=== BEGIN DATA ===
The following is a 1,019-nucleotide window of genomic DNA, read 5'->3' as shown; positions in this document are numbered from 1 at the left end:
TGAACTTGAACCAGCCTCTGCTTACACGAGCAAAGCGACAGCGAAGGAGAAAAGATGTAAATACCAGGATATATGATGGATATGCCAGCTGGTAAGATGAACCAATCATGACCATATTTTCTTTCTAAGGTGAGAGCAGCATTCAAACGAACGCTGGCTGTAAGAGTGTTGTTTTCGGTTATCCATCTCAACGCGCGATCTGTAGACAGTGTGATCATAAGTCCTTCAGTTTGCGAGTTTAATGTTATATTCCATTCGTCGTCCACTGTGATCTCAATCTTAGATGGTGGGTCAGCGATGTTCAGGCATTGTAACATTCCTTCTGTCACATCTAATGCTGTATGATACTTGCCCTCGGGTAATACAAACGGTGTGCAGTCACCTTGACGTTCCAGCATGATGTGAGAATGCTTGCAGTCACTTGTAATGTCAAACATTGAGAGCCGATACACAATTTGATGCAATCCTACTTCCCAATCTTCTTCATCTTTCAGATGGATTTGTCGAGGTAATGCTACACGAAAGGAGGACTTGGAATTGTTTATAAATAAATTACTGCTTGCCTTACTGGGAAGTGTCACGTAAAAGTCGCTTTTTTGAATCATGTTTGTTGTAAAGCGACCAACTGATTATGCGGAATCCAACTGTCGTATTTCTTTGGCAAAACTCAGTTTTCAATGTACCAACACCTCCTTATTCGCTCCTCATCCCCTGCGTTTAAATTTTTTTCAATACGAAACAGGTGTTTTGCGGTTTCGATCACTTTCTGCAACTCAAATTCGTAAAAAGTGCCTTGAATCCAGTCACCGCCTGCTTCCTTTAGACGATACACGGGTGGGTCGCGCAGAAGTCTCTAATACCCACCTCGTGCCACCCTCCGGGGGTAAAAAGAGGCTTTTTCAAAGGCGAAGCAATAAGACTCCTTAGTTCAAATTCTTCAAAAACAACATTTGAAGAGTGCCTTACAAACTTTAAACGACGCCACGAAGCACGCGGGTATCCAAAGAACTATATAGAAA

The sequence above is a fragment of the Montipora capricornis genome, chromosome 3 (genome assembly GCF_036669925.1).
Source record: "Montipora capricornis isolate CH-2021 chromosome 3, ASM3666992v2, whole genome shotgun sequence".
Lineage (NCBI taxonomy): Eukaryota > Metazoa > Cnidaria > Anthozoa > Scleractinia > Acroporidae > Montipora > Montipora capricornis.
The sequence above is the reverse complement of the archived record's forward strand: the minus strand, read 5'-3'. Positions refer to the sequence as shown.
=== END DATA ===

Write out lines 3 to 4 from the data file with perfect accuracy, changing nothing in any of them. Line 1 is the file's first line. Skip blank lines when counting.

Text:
The sequence above is a fragment of the Montipora capricornis genome, chromosome 3 (genome assembly GCF_036669925.1).
Source record: "Montipora capricornis isolate CH-2021 chromosome 3, ASM3666992v2, whole genome shotgun sequence".